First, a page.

More of the difficulty is the people who love you, parents and everything. It’s hard for them to understand because they don’t go through it. At first they don’t believe you because they haven’t gone through it. It’s really challenging, going through the steps of acceptance throughout everything. Transitioning is just going to be really hard with families.

A lot of my peers at my school accept this. A lot of them do. But some of them—it’s a really new concept, and it’s hard to tell them, “I want to identify as this and this.”

Substitutes are the worst. Usually they just go by the attendance sheet that they’re given. It’s like, the people who don’t know your birth name, and you don’t want them to know, and it’s—I’m just like, “Yo, OK, that’s cool. You can’t really deal with it.” At the same time it’s a really stressing thing to have happen, what’s cool about it is having friends in your class that really stick up for you.

I know a lot of people have been very stickler about [pronouns], and like, “This is not OK if you don’t address me as this or this.” But truthfully, for me, people call me what I want. Sometimes they mess up and use the wrong pronouns, and it’s fine. I say, just give people time.

Creativity identifies me most. I am a really creative person. It just comes to me easily, and I’m not a very—I’m not the best person in school. I’m too outside, out of the box. I do art. I don’t know if you know what this [social media platform] is, but it’s called a Tumblr—I post art on there. Art is a passion of mine, and I plan to do it in the future.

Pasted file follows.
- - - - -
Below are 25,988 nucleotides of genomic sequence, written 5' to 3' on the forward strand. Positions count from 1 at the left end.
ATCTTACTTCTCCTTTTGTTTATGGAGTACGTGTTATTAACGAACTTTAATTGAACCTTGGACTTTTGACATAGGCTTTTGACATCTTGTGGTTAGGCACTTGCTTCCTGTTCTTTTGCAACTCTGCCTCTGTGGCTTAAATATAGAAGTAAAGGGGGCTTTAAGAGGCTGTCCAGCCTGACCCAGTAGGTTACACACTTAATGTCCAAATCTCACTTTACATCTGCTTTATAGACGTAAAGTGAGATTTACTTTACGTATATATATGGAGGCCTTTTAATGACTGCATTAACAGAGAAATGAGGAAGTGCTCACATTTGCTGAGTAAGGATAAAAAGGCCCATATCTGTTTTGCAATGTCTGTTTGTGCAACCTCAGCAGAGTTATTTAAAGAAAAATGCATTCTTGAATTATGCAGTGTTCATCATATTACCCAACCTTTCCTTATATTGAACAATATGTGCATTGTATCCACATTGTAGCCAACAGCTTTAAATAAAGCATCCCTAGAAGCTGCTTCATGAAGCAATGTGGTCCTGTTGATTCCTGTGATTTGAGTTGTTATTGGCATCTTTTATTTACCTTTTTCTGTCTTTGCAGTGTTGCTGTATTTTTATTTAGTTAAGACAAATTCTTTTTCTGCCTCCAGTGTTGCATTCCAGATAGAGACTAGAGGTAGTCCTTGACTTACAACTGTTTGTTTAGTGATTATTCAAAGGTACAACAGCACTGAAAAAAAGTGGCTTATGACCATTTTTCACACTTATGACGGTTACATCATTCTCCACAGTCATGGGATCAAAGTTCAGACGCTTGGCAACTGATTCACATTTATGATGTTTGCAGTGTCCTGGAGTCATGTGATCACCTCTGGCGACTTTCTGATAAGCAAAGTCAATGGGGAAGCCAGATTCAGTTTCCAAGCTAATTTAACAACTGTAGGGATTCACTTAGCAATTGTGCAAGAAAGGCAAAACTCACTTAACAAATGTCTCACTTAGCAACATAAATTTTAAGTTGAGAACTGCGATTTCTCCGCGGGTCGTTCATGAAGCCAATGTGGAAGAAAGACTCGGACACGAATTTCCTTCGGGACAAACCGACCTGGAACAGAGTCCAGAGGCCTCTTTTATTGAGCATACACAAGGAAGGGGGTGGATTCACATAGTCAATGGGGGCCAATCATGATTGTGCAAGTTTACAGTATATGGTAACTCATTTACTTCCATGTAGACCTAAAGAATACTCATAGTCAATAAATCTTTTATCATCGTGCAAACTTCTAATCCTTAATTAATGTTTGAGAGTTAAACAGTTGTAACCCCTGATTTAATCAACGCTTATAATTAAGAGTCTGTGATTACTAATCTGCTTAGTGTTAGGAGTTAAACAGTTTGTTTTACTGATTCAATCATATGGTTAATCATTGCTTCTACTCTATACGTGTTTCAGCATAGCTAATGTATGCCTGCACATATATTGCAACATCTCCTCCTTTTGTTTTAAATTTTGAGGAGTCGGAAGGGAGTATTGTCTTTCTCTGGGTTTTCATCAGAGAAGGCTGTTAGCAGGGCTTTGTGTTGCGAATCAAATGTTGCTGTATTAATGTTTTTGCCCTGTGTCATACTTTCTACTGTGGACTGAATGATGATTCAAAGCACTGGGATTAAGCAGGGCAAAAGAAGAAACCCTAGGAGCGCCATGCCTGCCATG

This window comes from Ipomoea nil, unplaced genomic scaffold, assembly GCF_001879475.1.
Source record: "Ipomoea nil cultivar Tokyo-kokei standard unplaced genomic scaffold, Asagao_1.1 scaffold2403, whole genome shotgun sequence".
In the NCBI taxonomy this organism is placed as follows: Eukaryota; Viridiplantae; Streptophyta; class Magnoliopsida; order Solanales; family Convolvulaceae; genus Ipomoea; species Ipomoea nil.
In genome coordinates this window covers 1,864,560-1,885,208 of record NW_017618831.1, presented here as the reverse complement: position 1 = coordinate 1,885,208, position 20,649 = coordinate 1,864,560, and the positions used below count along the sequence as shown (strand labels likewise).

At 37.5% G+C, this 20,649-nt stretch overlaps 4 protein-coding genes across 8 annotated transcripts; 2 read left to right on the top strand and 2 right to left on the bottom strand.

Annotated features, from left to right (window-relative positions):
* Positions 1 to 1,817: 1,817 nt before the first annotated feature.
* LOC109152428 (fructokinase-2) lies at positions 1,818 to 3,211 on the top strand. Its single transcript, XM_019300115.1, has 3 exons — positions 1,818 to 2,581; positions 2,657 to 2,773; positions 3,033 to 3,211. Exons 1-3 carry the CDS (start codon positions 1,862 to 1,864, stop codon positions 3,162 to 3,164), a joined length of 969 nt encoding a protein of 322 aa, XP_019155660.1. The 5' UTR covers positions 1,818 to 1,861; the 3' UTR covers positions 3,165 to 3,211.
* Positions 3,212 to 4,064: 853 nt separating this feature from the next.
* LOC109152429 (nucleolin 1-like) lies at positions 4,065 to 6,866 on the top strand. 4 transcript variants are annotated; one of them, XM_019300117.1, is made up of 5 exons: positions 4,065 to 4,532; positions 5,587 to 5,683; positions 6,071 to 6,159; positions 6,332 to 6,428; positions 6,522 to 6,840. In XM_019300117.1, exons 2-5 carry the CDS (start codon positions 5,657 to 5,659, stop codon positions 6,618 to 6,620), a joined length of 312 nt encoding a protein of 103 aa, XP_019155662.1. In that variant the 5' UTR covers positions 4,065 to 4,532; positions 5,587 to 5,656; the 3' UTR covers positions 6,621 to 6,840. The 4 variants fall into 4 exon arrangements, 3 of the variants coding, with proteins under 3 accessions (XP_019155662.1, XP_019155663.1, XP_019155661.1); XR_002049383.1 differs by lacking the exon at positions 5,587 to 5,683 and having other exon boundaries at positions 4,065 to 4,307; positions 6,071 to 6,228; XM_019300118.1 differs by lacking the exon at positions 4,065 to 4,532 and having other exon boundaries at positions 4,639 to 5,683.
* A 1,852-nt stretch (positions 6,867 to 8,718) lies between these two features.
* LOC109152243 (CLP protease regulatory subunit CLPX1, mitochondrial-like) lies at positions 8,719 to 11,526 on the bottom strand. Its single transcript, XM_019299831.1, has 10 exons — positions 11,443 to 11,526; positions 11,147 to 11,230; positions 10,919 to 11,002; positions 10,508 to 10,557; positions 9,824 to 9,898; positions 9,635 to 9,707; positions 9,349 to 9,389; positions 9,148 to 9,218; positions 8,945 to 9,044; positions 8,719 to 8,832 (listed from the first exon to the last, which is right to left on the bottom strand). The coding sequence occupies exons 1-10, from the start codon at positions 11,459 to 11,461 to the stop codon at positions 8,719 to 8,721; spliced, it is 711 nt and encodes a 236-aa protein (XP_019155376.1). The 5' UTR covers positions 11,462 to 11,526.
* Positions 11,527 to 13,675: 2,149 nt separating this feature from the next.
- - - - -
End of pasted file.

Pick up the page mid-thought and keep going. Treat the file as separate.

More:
I know this is very narcissistic, but I’m a very intelligent person, also a very open-minded person. I talk about anything, politics or gender or sexuality or art. Art is very big on my part.

[It’s important for people] not to be scared, not to be scared of change. This is how our world is now. I want them to understand that some people inside don’t feel like themselves, and it’s important for people to be who they are. This is a free country. How people are making it right now, it’s not. It’s OK to be scared, but not to be too scared to not accept it at all. [Some people] feel like it’s OK to be mean to people.